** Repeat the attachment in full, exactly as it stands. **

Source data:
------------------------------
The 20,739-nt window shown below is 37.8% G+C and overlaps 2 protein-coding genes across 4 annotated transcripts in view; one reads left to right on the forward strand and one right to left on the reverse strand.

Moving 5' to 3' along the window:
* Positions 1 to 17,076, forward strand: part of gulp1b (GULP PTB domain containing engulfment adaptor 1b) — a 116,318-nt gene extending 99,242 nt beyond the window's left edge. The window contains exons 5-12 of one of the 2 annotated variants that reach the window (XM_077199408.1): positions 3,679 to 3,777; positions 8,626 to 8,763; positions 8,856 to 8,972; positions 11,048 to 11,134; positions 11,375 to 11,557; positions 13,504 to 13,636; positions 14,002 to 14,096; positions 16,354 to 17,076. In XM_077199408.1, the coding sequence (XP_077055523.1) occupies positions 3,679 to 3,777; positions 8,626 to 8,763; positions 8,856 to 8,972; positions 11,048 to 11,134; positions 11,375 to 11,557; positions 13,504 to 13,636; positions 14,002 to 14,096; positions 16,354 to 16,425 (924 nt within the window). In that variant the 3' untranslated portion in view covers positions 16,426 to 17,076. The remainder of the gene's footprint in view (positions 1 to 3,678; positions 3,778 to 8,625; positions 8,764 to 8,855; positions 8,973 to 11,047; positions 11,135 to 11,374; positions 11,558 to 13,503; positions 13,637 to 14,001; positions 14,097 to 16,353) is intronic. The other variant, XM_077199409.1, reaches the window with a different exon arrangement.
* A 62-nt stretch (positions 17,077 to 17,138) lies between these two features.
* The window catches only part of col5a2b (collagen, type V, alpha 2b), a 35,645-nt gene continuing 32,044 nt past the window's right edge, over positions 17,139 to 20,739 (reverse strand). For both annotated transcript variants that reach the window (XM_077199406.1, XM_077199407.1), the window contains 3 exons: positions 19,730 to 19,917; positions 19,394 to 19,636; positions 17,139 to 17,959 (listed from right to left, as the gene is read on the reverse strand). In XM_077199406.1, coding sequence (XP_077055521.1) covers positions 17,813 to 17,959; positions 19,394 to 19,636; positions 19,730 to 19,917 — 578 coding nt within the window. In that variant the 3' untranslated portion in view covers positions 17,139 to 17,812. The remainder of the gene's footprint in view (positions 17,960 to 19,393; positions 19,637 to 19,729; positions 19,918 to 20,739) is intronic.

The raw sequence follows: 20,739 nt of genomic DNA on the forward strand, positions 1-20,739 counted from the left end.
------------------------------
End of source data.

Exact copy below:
The 20,739-nt window shown below is 37.8% G+C and overlaps 2 protein-coding genes across 4 annotated transcripts in view; one reads left to right on the forward strand and one right to left on the reverse strand.

Moving 5' to 3' along the window:
* Positions 1 to 17,076, forward strand: part of gulp1b (GULP PTB domain containing engulfment adaptor 1b) — a 116,318-nt gene extending 99,242 nt beyond the window's left edge. The window contains exons 5-12 of one of the 2 annotated variants that reach the window (XM_077199408.1): positions 3,679 to 3,777; positions 8,626 to 8,763; positions 8,856 to 8,972; positions 11,048 to 11,134; positions 11,375 to 11,557; positions 13,504 to 13,636; positions 14,002 to 14,096; positions 16,354 to 17,076. In XM_077199408.1, the coding sequence (XP_077055523.1) occupies positions 3,679 to 3,777; positions 8,626 to 8,763; positions 8,856 to 8,972; positions 11,048 to 11,134; positions 11,375 to 11,557; positions 13,504 to 13,636; positions 14,002 to 14,096; positions 16,354 to 16,425 (924 nt within the window). In that variant the 3' untranslated portion in view covers positions 16,426 to 17,076. The remainder of the gene's footprint in view (positions 1 to 3,678; positions 3,778 to 8,625; positions 8,764 to 8,855; positions 8,973 to 11,047; positions 11,135 to 11,374; positions 11,558 to 13,503; positions 13,637 to 14,001; positions 14,097 to 16,353) is intronic. The other variant, XM_077199409.1, reaches the window with a different exon arrangement.
* A 62-nt stretch (positions 17,077 to 17,138) lies between these two features.
* The window catches only part of col5a2b (collagen, type V, alpha 2b), a 35,645-nt gene continuing 32,044 nt past the window's right edge, over positions 17,139 to 20,739 (reverse strand). For both annotated transcript variants that reach the window (XM_077199406.1, XM_077199407.1), the window contains 3 exons: positions 19,730 to 19,917; positions 19,394 to 19,636; positions 17,139 to 17,959 (listed from right to left, as the gene is read on the reverse strand). In XM_077199406.1, coding sequence (XP_077055521.1) covers positions 17,813 to 17,959; positions 19,394 to 19,636; positions 19,730 to 19,917 — 578 coding nt within the window. In that variant the 3' untranslated portion in view covers positions 17,139 to 17,812. The remainder of the gene's footprint in view (positions 17,960 to 19,393; positions 19,637 to 19,729; positions 19,918 to 20,739) is intronic.

The raw sequence follows: 20,739 nt of genomic DNA on the forward strand, positions 1-20,739 counted from the left end.